Pretty much everyone who writes for Adland has been warning about Google's monopoly for many years now, I even inserted it as a topic when Resumé interviewed me recently. Finally, the European Commission has slapped a record breaking fine Google, after it ruled the company had abused its power by promoting its own shopping comparison service at the top of search results. The ruling also orders Google to end this anti-competitive practice within 90 days, or they will face a further penalty. If the Shopping service hasn't changed operations they could be forced to make payments of 5% of its parent company Alphabet's average daily worldwide earnings. That amounts to about $14m a day.
Take a breath. Lets calculate that again. 5% is $14m a day. Holy moly, Google makes a lot of dosh.
Margrethe Vestager, the European Union's Competition Commissioner, held nothing back:
"What Google has done is illegal under EU antitrust rules. It has denied other companies the chance to compete on their merits and to innovate, and most importantly it has denied European consumers the benefits of competition, genuine choice and innovation."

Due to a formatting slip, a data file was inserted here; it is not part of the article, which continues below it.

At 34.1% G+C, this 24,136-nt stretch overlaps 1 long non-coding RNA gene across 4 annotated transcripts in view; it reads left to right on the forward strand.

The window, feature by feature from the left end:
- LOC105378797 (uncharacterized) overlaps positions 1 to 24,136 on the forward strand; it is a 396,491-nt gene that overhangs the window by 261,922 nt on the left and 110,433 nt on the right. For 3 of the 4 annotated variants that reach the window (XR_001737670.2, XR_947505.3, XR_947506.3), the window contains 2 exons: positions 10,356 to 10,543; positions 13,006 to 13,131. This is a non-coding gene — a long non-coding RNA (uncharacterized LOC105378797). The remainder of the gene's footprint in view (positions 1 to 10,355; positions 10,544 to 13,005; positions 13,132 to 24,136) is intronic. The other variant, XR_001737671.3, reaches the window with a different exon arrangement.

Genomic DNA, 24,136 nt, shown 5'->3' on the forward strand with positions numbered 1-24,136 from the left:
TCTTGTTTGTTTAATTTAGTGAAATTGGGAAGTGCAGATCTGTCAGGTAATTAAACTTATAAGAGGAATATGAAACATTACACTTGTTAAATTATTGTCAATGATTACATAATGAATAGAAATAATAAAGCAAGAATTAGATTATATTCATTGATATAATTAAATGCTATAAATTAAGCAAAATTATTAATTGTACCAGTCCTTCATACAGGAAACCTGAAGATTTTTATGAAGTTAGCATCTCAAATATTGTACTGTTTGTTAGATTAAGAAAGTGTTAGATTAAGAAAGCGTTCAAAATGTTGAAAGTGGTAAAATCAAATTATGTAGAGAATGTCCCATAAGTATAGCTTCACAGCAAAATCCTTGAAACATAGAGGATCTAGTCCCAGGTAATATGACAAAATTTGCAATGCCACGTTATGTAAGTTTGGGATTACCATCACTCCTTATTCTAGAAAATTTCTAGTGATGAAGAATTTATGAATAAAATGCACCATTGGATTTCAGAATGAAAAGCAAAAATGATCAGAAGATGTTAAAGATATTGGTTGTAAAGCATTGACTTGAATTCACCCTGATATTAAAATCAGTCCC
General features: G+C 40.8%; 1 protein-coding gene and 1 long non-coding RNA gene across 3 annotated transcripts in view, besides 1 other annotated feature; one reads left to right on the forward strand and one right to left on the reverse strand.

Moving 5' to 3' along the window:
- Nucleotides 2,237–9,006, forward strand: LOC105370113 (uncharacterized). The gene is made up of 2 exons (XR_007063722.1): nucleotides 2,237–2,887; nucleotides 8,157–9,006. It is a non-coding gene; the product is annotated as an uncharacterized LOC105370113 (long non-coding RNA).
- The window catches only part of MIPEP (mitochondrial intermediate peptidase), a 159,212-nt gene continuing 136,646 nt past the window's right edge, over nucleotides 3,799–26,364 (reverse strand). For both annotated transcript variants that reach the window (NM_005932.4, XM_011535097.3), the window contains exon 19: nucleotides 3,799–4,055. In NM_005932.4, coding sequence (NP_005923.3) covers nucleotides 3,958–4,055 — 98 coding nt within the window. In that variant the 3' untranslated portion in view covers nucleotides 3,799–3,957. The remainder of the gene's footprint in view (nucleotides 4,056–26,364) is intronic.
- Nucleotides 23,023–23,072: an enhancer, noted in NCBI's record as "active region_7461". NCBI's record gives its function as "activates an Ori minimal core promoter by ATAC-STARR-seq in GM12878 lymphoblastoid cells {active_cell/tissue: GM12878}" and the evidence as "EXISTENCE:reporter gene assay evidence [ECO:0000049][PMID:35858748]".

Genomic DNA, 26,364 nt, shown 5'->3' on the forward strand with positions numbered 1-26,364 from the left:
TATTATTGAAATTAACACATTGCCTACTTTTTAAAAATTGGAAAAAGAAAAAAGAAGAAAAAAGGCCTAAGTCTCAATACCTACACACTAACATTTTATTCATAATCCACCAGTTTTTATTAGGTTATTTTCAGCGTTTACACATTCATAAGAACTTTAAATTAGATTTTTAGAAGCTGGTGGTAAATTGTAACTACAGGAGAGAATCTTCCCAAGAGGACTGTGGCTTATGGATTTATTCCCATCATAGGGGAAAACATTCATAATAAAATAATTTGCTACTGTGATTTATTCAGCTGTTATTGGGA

The British price comparison service Foundem welcomed the announcement, their executive Shivaun Raff stated:
"Although the record-breaking 2.42bn euro fine is likely to dominate the headlines, the prohibition of Google's immensely harmful search manipulation practices is far more important.
For well over a decade, Google's search engine has played a decisive role in determining what most of us read, use and purchase online. Left unchecked, there are few limits to this gatekeeper power."
Google has indicated that they may appeal. They have also previously suggested that Amazon and eBay have more influence over consumer spending habits. A Google spokesman stated this in response to the ruling:
"When you shop online, you want to find the products you're looking for quickly and easily. And advertisers want to promote those same products. That's why Google shows shopping ads, connecting our users with thousands of advertisers, large and small, in ways that are useful for both. We respectfully disagree with the conclusions announced today. We will review the Commission's decision in detail as we consider an appeal, and we look forward to continuing to make our case."
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